Food availability alters community co-occurrence patterns at fine spatiotemporal scales in a tropical masting system

Peter Jeffrey Williams, Anna K. Moeller, Alys Granados, Henry Bernard, Robert C. Ong, Jedediah F. Brodie

Research output: Contribution to journalArticlepeer-review

Abstract

Patterns of co-occurrence among species can help reveal the structure and assembly of ecological communities. However, studies have been limited by measuring co-occurrence in either space or time but not both simultaneously. This is especially problematic in systems such as masting forests where resources are highly variable, meaning that spatial use and co-occurrence patterns can change on fine spatiotemporal scales. We develop an analytical framework for assessing species co-occurrence at fine spatial and temporal scales simultaneously and apply these models to a camera trapping dataset from Borneo. We sought to determine how substantial variation in food availability across space and time affects co-occurrence among terrestrial vertebrates. We detect many significant, mostly positive, co-occurrence patterns among species, but almost entirely in unlogged forest and during dipterocarp mast years. The most strongly co-occurring pair of species, bearded pig (Sus barbatus) and sambar (Rusa unicolor), only positively co-occur in areas and years when fruit is locally abundant. Species occurrences in logged forest and non-mast years are mostly random with respect to other species. This suggests that frugivore–granivore species positively co-occur when resources are plentiful (i.e., large trees are present and fruiting), likely because they use the same resources; these patterns disappear when food availability is lower. Our approach demonstrates the utility of measuring co-occurrence in space and time together and highlights the importance of resource abundance for driving the co-occurrence structure of communities. Furthermore, our method could be broadly applied to other systems to assess fine-scale spatiotemporal patterns across a range of taxa.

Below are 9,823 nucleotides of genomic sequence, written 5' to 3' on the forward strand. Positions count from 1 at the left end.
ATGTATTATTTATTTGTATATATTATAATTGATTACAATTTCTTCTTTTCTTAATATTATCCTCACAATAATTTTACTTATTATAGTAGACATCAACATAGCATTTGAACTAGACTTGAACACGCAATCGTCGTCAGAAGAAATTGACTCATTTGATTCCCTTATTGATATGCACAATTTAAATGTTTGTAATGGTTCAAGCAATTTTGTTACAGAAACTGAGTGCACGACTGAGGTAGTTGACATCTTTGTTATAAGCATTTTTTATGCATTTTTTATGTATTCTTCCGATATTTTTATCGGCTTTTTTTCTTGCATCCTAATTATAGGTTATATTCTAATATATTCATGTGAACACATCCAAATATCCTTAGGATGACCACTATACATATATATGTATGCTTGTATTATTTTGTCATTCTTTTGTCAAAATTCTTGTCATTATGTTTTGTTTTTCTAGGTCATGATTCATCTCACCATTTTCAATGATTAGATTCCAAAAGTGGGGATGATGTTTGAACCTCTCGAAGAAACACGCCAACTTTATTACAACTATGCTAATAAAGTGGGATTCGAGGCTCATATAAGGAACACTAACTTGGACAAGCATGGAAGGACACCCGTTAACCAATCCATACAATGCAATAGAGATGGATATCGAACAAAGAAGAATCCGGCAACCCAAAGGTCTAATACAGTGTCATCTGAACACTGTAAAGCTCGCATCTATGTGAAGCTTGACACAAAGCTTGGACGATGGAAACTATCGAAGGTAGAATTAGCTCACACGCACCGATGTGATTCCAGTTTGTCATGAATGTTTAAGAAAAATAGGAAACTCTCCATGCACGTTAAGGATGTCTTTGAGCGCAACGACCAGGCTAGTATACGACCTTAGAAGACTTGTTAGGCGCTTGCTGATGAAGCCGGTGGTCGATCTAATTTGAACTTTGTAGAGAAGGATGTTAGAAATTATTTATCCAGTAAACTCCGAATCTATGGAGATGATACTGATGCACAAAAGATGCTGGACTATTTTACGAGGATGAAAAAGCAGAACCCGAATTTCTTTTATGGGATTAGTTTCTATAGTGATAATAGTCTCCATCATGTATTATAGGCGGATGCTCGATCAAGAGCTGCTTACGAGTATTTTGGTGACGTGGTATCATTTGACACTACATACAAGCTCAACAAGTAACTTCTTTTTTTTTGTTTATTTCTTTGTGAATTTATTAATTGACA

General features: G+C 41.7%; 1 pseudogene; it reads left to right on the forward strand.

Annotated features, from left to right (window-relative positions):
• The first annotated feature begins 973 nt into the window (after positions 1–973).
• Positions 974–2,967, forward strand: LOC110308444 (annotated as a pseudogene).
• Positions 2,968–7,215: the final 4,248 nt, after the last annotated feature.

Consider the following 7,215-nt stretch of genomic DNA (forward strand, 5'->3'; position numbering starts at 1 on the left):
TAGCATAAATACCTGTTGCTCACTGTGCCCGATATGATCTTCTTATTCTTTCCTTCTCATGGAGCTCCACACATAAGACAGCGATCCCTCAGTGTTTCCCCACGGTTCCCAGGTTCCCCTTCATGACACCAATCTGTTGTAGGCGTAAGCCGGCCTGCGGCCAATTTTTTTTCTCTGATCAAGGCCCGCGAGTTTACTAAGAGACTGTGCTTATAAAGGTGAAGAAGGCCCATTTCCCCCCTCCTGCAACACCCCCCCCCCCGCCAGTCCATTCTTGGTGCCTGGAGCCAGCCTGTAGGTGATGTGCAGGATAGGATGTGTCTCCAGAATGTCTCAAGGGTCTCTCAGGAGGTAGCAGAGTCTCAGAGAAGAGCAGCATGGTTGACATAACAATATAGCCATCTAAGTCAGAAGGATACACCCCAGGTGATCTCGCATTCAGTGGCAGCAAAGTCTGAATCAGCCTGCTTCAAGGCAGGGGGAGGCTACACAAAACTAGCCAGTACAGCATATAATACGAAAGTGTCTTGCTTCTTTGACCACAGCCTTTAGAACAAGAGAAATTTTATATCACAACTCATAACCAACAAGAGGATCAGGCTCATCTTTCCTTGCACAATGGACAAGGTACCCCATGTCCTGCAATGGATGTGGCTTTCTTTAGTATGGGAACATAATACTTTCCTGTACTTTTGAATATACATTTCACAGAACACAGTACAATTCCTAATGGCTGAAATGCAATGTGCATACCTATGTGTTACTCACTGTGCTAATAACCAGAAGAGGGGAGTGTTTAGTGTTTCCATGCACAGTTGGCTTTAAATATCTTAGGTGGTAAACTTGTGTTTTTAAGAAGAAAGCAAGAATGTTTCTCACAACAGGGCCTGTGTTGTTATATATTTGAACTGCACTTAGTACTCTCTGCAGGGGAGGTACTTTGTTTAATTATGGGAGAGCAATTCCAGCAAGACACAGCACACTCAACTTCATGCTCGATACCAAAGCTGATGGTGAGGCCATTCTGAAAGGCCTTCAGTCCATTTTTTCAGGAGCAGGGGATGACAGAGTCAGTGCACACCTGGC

Original languageEnglish
Pages (from-to)169-181
Number of pages13
JournalOecologia
Volume200
Issue number1-2
DOIs
StatePublished - Oct 2022

Keywords

  • Frugivory
  • Logging
  • Resource pulse
  • Southeast Asia
  • Sus barbatus

Fingerprint

Dive into the research topics of 'Food availability alters community co-occurrence patterns at fine spatiotemporal scales in a tropical masting system'. Together they form a unique fingerprint.

Cite this